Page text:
First of all, let me say this: it’s hard to imagine that any team in the NFL has been more negatively impacted by the lockout than the Philadelphia Eagles. Not only are the Eagles stranded with the most valuable trading chip in the league, but Andy Reid chose this offseason to conduct the most dramatic re-shuffling of his coaching staff in his 11 years in Philadelphia. After firing defensive coordinator Sean McDermott, Reid replaced almost every defensive assistant including defensive line coach Rory Segrest, linebackers coach Bill Shuey and secondary coach Dick Jauron (who left for Cleveland to be the DC — good luck with that). Oh yeah, and Reid hired his longtime offensive line coach to be defensive coordinator. This offseason was, and still is, the most important in recent Eagles history. Bad timing, I guess.
Now to Kevin Kolb. With the Draft well behind us, Kolb has become the center of the Eagles universe. Will he go? And if so, where and when?
Here’s my take on the “when.” It’s my firm belief that the lockout will be lifted along with the signing of a new Collective Bargaining Agreement before the start of the 2011 NFL season. I would be shocked if this didn’t take place before the start of the preseason. Both sides can play hardball in the summer when no games are played and more importantly, no money is lost. The owners now have some leverage with their recent victory in the 8th Circuit Court of Appeals, and I expect them to try and spin that into positive PR by working aggressively towards a new deal. That means putting together a number of actual proposals to the players in the coming weeks. With no leverage whatsoever, the players (aka DeMaurice Smith) may feel the time has come to try and save face before they start losing money and look like fools. The point? I expect that Kevin Kolb will be able to be traded before the start of the 2011 season.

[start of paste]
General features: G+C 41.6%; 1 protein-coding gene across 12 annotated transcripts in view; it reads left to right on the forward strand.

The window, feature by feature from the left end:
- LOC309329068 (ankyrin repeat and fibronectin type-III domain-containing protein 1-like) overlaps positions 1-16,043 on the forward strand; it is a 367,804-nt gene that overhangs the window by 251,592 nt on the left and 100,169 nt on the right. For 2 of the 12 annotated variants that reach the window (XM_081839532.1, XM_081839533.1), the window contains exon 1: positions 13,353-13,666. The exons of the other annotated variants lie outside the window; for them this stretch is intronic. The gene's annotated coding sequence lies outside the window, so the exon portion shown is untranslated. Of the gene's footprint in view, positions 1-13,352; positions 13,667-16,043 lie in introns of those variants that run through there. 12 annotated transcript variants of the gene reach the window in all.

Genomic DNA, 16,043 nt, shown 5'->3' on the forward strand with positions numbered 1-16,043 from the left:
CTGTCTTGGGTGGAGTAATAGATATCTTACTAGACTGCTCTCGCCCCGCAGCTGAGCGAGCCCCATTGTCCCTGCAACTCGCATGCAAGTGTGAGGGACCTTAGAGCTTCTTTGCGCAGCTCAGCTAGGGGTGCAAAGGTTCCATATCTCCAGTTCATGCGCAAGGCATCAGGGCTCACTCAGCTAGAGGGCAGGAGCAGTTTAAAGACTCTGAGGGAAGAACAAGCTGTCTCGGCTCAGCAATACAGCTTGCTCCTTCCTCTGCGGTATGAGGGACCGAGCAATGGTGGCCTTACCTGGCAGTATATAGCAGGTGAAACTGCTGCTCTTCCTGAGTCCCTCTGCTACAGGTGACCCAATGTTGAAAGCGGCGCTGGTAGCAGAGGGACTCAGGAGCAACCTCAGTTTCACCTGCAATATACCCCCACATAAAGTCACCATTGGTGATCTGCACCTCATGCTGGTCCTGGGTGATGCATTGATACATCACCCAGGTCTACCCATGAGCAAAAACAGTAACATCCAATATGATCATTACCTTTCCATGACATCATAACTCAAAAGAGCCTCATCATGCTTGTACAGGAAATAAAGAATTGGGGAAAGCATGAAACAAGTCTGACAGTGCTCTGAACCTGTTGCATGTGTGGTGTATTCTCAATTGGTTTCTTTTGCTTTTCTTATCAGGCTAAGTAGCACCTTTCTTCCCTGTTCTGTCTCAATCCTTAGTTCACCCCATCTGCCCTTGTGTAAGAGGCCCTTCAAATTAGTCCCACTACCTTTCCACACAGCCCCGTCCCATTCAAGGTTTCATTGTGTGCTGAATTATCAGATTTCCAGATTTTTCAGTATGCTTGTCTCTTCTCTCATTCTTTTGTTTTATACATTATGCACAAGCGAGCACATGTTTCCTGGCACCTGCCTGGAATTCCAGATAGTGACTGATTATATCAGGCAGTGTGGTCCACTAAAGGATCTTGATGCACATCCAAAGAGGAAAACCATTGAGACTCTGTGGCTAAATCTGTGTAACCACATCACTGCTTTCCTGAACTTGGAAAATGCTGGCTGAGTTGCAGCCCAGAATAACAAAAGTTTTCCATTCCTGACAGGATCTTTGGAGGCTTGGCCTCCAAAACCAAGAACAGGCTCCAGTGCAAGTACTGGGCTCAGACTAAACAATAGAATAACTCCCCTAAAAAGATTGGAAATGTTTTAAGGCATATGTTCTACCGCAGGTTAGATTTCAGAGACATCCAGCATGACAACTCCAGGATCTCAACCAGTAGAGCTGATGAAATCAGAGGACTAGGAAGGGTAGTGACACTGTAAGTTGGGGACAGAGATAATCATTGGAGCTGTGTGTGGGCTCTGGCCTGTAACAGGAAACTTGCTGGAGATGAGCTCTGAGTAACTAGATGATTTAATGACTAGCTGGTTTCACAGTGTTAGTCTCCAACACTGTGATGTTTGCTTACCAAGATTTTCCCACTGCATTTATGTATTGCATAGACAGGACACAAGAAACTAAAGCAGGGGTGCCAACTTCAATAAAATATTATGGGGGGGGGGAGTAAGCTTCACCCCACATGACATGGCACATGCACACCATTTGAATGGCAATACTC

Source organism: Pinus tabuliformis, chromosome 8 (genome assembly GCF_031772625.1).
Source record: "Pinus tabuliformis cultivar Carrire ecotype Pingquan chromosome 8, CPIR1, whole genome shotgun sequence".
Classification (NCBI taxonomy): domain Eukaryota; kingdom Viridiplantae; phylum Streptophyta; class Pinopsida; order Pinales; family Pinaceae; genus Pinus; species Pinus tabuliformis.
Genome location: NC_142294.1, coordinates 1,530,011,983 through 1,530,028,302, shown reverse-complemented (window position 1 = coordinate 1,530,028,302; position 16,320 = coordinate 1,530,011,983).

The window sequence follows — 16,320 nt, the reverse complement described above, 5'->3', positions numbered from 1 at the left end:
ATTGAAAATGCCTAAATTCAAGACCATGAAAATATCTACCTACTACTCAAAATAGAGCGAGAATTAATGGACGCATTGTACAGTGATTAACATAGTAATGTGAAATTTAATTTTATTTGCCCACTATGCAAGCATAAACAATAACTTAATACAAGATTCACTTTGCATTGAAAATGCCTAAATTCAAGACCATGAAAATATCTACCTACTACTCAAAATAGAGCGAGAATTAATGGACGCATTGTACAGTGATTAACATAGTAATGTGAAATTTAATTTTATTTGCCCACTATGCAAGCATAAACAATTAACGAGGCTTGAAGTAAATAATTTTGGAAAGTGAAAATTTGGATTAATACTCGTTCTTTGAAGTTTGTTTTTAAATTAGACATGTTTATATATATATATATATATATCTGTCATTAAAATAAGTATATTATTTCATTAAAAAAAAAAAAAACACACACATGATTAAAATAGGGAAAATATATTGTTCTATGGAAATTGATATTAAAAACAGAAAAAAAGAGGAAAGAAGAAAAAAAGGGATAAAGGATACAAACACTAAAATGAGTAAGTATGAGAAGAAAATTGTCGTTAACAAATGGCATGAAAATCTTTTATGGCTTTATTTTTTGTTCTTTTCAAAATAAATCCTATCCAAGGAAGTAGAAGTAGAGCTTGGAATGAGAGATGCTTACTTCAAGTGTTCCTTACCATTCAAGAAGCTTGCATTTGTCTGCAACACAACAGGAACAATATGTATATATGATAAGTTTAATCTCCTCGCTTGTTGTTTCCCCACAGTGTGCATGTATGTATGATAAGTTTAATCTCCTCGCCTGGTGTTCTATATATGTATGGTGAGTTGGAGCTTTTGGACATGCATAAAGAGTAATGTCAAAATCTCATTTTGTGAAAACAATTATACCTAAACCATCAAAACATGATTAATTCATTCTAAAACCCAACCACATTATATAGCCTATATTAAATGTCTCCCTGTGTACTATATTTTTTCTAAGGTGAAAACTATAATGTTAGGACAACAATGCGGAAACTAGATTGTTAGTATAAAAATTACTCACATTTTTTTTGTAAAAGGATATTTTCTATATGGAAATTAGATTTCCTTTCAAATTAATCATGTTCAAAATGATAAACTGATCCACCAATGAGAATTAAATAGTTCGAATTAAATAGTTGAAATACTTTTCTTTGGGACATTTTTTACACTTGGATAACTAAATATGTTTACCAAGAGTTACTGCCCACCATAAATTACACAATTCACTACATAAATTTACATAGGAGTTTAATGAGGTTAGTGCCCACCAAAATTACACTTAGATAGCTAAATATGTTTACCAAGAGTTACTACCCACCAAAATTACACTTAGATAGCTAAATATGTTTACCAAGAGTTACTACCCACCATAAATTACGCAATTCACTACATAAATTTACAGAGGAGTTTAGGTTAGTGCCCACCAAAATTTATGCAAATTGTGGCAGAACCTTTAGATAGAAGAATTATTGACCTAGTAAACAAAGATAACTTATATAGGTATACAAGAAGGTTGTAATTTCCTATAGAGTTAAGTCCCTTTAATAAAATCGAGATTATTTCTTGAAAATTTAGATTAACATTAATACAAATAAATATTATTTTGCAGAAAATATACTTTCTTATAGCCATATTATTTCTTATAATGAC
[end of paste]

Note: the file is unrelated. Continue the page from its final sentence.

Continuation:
Now the question is where. Here’s how The Morning After handicaps the Kevin Kolb sweepstakes.
Washington Redskins: 150-1
There’s never a dull moment in D.C., and this week was no different when some guy named John Beck said he was happy that Donovan McNabb and the Shanahans had a falling out (I know who Beck is, but when you haven’t completed a pass since 2007 that’s how you get introduced). News flash to Beck: if you think that Donovan McNabb not being in Washington makes your path to NFL stardom any easier, you’ve got some disappointment on the horizon. There’s no doubt that Washington needs a quarterback, but there’s no way the Eagles give them two in a row.
Oakland Raiders: 85-1
Are they a serious player? No. But with the Raiders, you always have to throw them into the mix. Jason Campbell has a good, young supporting cast and the backing of owner Al Davis, but you just never know in Raider Nation. Oakland couldn’t be completely uninterested in the prospect of a young franchise quarterback to put along side their nice collection of young, offensive talent. A sign and trade with Nnamdi Asomugha? Probably not, but it makes the list.